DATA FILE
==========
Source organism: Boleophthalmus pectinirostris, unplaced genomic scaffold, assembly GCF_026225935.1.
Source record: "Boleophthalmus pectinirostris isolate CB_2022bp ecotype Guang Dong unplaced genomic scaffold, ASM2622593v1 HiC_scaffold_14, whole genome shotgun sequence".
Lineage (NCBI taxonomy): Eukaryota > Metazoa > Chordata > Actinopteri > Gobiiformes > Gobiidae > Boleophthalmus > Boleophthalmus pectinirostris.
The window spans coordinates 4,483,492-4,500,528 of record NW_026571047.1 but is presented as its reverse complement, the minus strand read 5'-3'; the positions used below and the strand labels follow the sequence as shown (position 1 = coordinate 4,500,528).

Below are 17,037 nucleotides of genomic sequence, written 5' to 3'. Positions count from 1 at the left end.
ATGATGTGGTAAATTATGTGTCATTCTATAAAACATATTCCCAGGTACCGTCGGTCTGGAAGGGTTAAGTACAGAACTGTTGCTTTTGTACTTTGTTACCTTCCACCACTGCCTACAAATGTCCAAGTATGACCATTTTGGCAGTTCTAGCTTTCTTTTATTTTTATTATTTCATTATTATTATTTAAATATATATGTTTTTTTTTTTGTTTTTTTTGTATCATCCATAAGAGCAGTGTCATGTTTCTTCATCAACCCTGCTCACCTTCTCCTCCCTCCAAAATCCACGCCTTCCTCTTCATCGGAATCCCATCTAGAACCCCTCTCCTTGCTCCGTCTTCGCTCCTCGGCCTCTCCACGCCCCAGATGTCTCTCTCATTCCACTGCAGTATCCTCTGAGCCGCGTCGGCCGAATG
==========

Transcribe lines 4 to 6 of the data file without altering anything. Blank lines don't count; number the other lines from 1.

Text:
The window spans coordinates 4,483,492-4,500,528 of record NW_026571047.1 but is presented as its reverse complement, the minus strand read 5'-3'; the positions used below and the strand labels follow the sequence as shown (position 1 = coordinate 4,500,528).

Below are 17,037 nucleotides of genomic sequence, written 5' to 3'. Positions count from 1 at the left end.
ATGATGTGGTAAATTATGTGTCATTCTATAAAACATATTCCCAGGTACCGTCGGTCTGGAAGGGTTAAGTACAGAACTGTTGCTTTTGTACTTTGTTACCTTCCACCACTGCCTACAAATGTCCAAGTATGACCATTTTGGCAGTTCTAGCTTTCTTTTATTTTTATTATTTCATTATTATTATTTAAATATATATGTTTTTTTTTTTGTTTTTTTTGTATCATCCATAAGAGCAGTGTCATGTTTCTTCATCAACCCTGCTCACCTTCTCCTCCCTCCAAAATCCACGCCTTCCTCTTCATCGGAATCCCATCTAGAACCCCTCTCCTTGCTCCGTCTTCGCTCCTCGGCCTCTCCACGCCCCAGATGTCTCTCTCATTCCACTGCAGTATCCTCTGAGCCGCGTCGGCCGAATG